In order for natural conception to take place, three basic factors need to be come together: ovulation needs to take place, there needs to be an appropriate quantity of spermatozoa with appropriate mobility in the ejaculate and, in third place, the uterine tubes need to be permeable. The latter is essential in order for both gametes to join together (egg and sperm) and for fertilisation to then take place.
When these structures, or fallopian tubes, are obstructed, they cannot receive the egg released by the ovary during ovulation. When they do not work correctly, however, as is the case when they become inflamed, transportation of spermatozoa to the egg or transport of the fertilised egg to the uterine cavity for implantation is affected. In the case of the latter, if the embryo does not reach the cavity, it is at risk of implanting inside the tubes and generating what is known as an ectopic pregnancy or a pregnancy that is ‘out of place’.
Inflammation in the fallopian tubes is known as salpingitis. This generally happens as a result of sexually transmitted infections. The most common pathogens are chlamydia trachomatis, gonococci or mycoplasma hominis. It can, less frequently, be the result of bacteria from the vagina spreading upwards and becoming pathogens (streptococcus, staphylococcus, etc.) The infection can be serious and cause specific symptoms such as pain in the pelvic area; pain during sexual intercourse; pain during ovulation or menstruation; fever; nausea or vomiting; an abnormal, foul-smelling vaginal discharge; and/or unusual bleeding between periods. Acute salpingitis calls for immediate medical attention and this generally comes in the shape of a course of treatment with antibiotics and anti-inflammatories. However, serious cases can turn into a general infection or sepsis or an abscess or build-up of pus in the fallopian tube that requires surgical intervention.
However, many cases of salpingitis can occur gradually and go unnoticed or recover from the serious phase but with consequences. Such cases are known as chronic salpingitis. The consequences of inflammation in the uterine tube can include fibrosis in the lumen of the tube, adherence of the tubes to structures located nearby – for example, the intestines or bladder – or an accumulation of secretion within the lumen, leading to dilation. It is known as hydrosalpinx if the content is hyaline or piosalpinx if the content is purulent. As might be expected, all these processes hinder correct performance of the channel. It needs to be free of obstruction so that spermatozoa, eggs and, later, embryos can reach their destinations. Several studies have also shown how the liquid full of detritus and toxic substances in a hydrosalpinx can decrease the ability of an embryo to implant both naturally and after embryo transfer during in vitro fertilisation treatment (IVF). Damage to the fallopian tubes is, therefore, one of the most common causes of sterility.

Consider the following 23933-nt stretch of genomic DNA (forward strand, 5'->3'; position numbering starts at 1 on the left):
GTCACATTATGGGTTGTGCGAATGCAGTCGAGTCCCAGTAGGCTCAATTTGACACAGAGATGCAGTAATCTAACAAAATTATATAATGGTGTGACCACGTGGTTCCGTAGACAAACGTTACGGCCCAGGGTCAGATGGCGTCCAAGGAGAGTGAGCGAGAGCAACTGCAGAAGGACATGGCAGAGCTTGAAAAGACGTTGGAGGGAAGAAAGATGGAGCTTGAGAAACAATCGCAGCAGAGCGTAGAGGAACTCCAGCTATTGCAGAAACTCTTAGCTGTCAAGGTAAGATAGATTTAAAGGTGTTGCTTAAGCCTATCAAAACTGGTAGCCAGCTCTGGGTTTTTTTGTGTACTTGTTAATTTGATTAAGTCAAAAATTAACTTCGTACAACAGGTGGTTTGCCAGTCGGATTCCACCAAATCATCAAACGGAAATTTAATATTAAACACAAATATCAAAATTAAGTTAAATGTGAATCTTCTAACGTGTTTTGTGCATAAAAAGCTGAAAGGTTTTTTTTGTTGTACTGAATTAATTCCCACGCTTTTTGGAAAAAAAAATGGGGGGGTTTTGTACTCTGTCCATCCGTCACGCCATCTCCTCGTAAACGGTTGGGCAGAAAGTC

Prevention is the best treatment in the field of medicine and, as such, having a healthy sex life, refraining from smoking and visiting the gynaecologist on a regular basis are some of the measures at our disposal in order to avoid salpingitis occurring. However, when a disease does happen, it is equally or more important to recognise the symptoms in time, get a medical assessment and have the necessary treatment as quickly as possible in order to avoid any complications and not reduce chances of getting pregnant naturally. However, when a fallopian tube is part of a reason for issues getting pregnant, we have the option of in vitro fertilisation techniques. In these techniques, the union between the spermatozoa and ovum takes place outside the fallopian tubes and is carried out by specialised staff in a laboratory designed specifically for this purpose. Embryos that can later be transferred to the mother’s uterus are obtained in this way. There is no need for the fallopian tubes to be intact and the chances of getting pregnant, if there are no other associated factors, are high.